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Using Simulation for Leadership and Management Research: Through the Looking Glass

Author

Listed:
  • Morgan W. McCall, Jr.

    (Center for Creative Leadership, Greensboro, North Carolina)

  • Michael M. Lombardo

    (Center for Creative Leadership, Greensboro, North Carolina)

Abstract

A case might be made that we have not learned very much about leadership in complex organizations. One factor contributing to this lack might be the narrowness of the traditional approach to leadership. By defining leadership as an interpersonal influence process, a research literature has been generated that focuses almost exclusively on leader-subordinate relationships, two or so styles, and group outcomes. Such a focus does not ask questions about the environmental and organizational context of leadership and the impacts it may have. A second factor contributing to narrowness might be an overdependence on one methodology for studying leadership, namely the survey. One might argue that direct observation, or at least multiple methodologies, could be usefully applied to understanding leadership. It was with these conceptual and methodological concerns in mind that a simulation was designed for use in leadership research. Its goals were both simple and complex: to mirror as realistically as possible the demands of a typical managerial job, to have real managers run the simulated company however they chose, and to bring a full methodological arsenal to bear on learning something new about leadership. By watching managers cope with the problems and challenges of organizational life, we hoped to come up with some better questions to guide future research. This paper uses Looking Glass, Inc. (a person-centered simulation of management in a complex organization) as an example of how simulation can be used to examine research questions that are designed-in, phenomena that occur because the complexity of real organizations was preserved, and possible research interventions. The nature of this simulation also permits the use of an unusual number of research methods, and these are outlined. The paper concludes by addressing three major questions of the simulation: Is it valid? Is it practical? Is it a game?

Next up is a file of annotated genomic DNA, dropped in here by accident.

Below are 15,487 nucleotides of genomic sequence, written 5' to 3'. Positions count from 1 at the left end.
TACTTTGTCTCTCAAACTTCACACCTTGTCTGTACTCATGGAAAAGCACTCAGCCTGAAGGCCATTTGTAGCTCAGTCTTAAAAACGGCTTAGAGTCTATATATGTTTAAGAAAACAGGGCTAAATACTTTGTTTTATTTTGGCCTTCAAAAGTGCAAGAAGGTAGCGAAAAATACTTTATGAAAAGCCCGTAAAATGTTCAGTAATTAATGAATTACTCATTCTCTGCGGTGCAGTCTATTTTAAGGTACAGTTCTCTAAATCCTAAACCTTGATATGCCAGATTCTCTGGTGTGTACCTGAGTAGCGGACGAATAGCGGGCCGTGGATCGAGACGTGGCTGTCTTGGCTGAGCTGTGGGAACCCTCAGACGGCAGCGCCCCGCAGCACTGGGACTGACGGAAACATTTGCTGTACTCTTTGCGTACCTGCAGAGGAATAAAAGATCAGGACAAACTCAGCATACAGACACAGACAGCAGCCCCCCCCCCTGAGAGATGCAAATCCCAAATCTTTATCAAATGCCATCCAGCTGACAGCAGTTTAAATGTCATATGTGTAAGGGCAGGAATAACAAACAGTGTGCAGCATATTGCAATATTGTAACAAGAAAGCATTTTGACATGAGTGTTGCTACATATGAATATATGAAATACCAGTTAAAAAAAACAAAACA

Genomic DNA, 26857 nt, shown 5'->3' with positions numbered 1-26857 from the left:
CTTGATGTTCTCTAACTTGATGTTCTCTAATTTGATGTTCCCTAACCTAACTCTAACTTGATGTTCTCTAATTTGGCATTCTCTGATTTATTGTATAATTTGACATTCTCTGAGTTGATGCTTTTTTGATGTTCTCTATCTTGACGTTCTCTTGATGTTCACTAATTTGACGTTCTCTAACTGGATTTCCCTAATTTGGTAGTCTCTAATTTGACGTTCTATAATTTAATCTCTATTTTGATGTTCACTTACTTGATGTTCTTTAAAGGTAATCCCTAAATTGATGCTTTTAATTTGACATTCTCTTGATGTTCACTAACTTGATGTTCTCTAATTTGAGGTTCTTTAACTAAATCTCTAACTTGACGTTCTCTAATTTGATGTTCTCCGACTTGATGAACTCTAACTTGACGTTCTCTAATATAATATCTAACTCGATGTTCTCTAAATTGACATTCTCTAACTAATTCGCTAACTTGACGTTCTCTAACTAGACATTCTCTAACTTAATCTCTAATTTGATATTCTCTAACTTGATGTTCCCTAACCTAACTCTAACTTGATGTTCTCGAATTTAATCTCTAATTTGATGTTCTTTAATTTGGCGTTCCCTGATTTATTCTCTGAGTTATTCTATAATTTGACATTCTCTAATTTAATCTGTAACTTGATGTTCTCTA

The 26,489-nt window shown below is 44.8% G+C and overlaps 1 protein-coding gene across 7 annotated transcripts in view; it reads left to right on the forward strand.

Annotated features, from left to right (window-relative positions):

Suggested Citation

  • Morgan W. McCall, Jr. & Michael M. Lombardo, 1982. "Using Simulation for Leadership and Management Research: Through the Looking Glass," Management Science, INFORMS, vol. 28(5), pages 533-549, May.
  • Handle: RePEc:inm:ormnsc:v:28:y:1982:i:5:p:533-549
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    File URL: http://dx.doi.org/10.1287/mnsc.28.5.533
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    References listed on IDEAS

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    1. Ian I. Mitroff, 1972. "The Myth of Objectivity OR Why Science Needs a New Psychology of Science," Management Science, INFORMS, vol. 18(10), pages 613-618, June.
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    Cited by:

    1. John W. Boudreau, 2004. "50th Anniversary Article: Organizational Behavior, Strategy, Performance, and Design in Management Science," Management Science, INFORMS, pages 1463-1476.

    More about this item

    Keywords

    leadership; simulation;

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